“She has been working on procedures that are challenging and has successfully navigated through them,” explained her nominator. Despite the added responsibility, “she has still managed to find time to lend support to other services as well.” In addition, Kandzior always “has a smile on her face every morning.” Kandzior’s work ethic and supportive attitude has a positive effect on all she encounters at the veterinary teaching hospital.

Read more about the Staff Members of the Month.

More Awards & Activities

McDaniel, D., Jo, A., Ringel, V., Coutermarsh-Ott, S., Powell, M., Long, T., Oestreich, K., Davis, R., and Allen, I.C. (2017). PEO-PDLLA Core-Shell Nanoparticles have Similar Cellular Uptake Dynamics and Biodistribution in Th1 and Th2 Microenvironments. “Nanomedicine: Nanotechnology, Biology, and Medicine.” (In Press). IF: 5.671.

Clay Caswell, assistant professor of bacteriology in the Department of Biomedical Sciences and Pathobiology, was named a Virginia Tech Scholar of the Week by the Office of the Vice President for Research.

Valerie Ragan, director of the Center for Public and Corporate Veterinary Medicine, traveled to various locations in Uruguay to work with veterinarians with a large multi-site dairy operation on the development of brucellosis control and elimination plans for the dairies.

Valerie Ragan also traveled to Yerevan, Armenia to conduct a kick-off workshop to initiate a “One Health Surveillance for Brucellosis in Armenia” project. Ragan partnered with an epidemiologist from a Swiss company in conducting the workshop. This new project is funded by the Defense Threat Reduction Agency (DTRA), part of the Department of Defense and is focused on strengthening coordination and communication between the human and animal sectors during epidemiological and outbreak investigations of brucellosis and to increase the understanding of the disease burden in Armenia. The workshop was attended by physicians from the Armenian Ministry of Health and veterinarians from the Armenian Ministry of Agriculture.

Nammalwar Sriranganathan, professor of veterinary microbiology in the Department of Biomedical Sciences and Pathobiology, was instrumental in organizing “Brucellosis 2016: International Research Conference” on Nov., 17-19, 2016, in New Delhi, India. The conference also served as the 69th Annual Brucellosis Research Meeting of the International Brucellosis Society. As chair of the society, Sriranganathan worked with Ramesh Vemulapalli, Texas A&M University; H. Rahman, deputy director general of Indian Council of Agricultural Research; and S. R. Rao and P. Singh from Department of Biotechnology, Government of India, in organizing this event. The three-day conference was attended by over 350 delegates representing 23 different countries. At the conference, in addition to keynote addresses and scientific presentations, a $30 million prize competition for developing the best next generation vaccine for sheep and goats against brucellosis was launched by an international consortium. The conference website has more details.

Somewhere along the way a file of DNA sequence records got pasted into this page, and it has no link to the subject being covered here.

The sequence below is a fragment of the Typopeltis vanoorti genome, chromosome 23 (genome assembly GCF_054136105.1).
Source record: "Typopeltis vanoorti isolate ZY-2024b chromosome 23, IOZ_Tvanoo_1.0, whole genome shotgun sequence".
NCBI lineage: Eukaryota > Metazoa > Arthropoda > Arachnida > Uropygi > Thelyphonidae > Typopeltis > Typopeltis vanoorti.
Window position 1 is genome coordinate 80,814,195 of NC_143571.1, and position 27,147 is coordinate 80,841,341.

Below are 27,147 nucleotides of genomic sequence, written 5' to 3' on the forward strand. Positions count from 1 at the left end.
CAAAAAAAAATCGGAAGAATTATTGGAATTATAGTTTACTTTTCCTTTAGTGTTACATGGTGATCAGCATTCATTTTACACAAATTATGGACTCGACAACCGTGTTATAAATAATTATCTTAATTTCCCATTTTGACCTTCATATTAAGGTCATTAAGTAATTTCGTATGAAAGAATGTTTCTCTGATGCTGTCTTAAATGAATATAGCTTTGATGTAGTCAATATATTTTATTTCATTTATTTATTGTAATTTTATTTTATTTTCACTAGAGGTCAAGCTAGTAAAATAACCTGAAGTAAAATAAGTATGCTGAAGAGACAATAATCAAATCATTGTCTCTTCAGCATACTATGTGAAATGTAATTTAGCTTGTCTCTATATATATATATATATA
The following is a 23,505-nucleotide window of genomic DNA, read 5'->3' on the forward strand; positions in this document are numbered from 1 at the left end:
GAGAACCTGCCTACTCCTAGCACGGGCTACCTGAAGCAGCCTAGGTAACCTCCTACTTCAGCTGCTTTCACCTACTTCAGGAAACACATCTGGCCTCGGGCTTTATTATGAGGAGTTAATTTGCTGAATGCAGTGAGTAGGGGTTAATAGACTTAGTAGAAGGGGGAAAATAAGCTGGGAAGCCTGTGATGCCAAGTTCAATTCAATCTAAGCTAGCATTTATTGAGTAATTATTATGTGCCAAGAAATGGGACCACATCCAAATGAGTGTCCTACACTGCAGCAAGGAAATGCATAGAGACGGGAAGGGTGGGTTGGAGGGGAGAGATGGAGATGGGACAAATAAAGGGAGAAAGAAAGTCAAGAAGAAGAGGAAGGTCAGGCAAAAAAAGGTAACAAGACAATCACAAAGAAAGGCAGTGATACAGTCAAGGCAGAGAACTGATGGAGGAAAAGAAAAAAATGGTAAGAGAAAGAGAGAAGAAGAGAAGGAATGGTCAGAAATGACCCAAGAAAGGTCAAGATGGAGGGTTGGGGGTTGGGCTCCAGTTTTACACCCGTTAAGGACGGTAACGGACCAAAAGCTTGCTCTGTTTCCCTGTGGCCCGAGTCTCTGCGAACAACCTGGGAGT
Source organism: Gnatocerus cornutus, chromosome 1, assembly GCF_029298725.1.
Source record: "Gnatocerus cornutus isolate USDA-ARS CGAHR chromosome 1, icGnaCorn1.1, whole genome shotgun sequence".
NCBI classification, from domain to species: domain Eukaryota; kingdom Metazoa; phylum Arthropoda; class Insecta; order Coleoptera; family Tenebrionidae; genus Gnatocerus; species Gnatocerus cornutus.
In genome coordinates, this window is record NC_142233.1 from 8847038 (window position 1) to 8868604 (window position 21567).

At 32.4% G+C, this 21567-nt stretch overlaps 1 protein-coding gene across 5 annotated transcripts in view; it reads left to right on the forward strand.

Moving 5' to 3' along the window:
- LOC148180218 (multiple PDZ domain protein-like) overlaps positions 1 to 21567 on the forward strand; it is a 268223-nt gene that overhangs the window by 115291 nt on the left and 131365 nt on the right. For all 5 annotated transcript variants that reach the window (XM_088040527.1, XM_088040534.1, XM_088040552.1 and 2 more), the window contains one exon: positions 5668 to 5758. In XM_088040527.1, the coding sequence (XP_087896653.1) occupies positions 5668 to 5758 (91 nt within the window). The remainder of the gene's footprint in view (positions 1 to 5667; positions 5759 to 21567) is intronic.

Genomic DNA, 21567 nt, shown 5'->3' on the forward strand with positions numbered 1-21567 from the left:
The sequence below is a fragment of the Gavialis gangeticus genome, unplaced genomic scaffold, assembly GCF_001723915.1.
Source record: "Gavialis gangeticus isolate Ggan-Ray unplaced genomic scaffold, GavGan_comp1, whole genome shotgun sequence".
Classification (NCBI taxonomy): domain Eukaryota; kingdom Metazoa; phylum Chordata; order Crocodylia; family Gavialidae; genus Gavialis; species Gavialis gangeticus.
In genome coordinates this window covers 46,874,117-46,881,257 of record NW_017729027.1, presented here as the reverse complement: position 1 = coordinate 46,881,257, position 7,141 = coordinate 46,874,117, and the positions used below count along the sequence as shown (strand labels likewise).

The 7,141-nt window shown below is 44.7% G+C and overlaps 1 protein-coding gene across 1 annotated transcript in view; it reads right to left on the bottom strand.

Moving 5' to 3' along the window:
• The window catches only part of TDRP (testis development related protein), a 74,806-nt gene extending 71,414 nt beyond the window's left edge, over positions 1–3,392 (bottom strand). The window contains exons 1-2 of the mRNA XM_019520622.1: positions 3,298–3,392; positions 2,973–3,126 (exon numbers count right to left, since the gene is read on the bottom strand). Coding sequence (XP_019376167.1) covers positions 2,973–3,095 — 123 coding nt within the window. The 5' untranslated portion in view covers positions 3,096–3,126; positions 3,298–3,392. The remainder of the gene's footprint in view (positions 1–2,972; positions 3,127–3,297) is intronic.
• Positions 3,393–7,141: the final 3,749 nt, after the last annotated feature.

Lijuan Yuan, associate professor of virology and immunology in the Department of Biomedical Sciences and Pathobiology, received the Virginia Tech Graduate School’s Outstanding Mentor Award for the College of Veterinary Medicine. In December, she also received a one-year, $273,900 grant from Anhui Zhifei Longcom Biopharmaceutical (Zhifei), China, on “Evaluation of P-VP8* vaccine in gnotobiotic pig model of human rotavirus infection and diarrhea.”

Upcoming Events

February 7, 2017 —Alumni Reception, North American Veterinary Community Conference
Orlando, FL
February 7, 2017Continuing Education: “Routine and referral diagnostics and procedures in minipigs” by Sherrie Clark and “Evaluation and Management of Equine Liver Disease” by Harold McKenzie
Lynchburg, VA
February 7, 2017Continuing Education: “Canine Atopic Dermatitis: What We Know (And Don’t Know) So Far & Update on Treatment and Management” with Ben Tham
Roanoke, VA
February 16-18, 20172017 Virginia Veterinary Conference
Roanoke, VA
February 23, 2017Continuing Education: “Common Health Problems in Small Ruminants Pre and Post Weaning” by Hollie Schramm and “Evaluation and Management of Equine Liver Disease” by Harold McKenzie
Beckley, WV
March 2, 2017Continuing Education: “A Review of Seizures and Current Treatment Options For Cases” with Avril Arendse
Abingdon, VA
March 8-12, 2017 —2017 AAVMC Annual Conference & Iverson Bell Symposium
Washington, D.C.
March 25, 2017VA-MD Vet Med Annual Open House
Blacksburg, VA


Vital Signs is published throughout the year by the Virginia-Maryland College of Veterinary Medicine.

  • Dean: Cyril R. Clarke
  • Assistant Dean for Advancement: Alison Wainwright Davitt
  • Managing Editor: Michael Sutphin
  • Web Editor: Alison Elward
  • Assistant Editor: Kelsey Foster
  • Contributors: Lynn Blevins, Alison Elward, Kelsey Foster, Lindsay Key, Michael Nappier, Amber Roudette, Michael Sutphin
  • Photography/Videography: Alison Elward, Bill Huckle, Michael Nappier, Megan Quesenberry, Amber Roudette, Michael Sutphin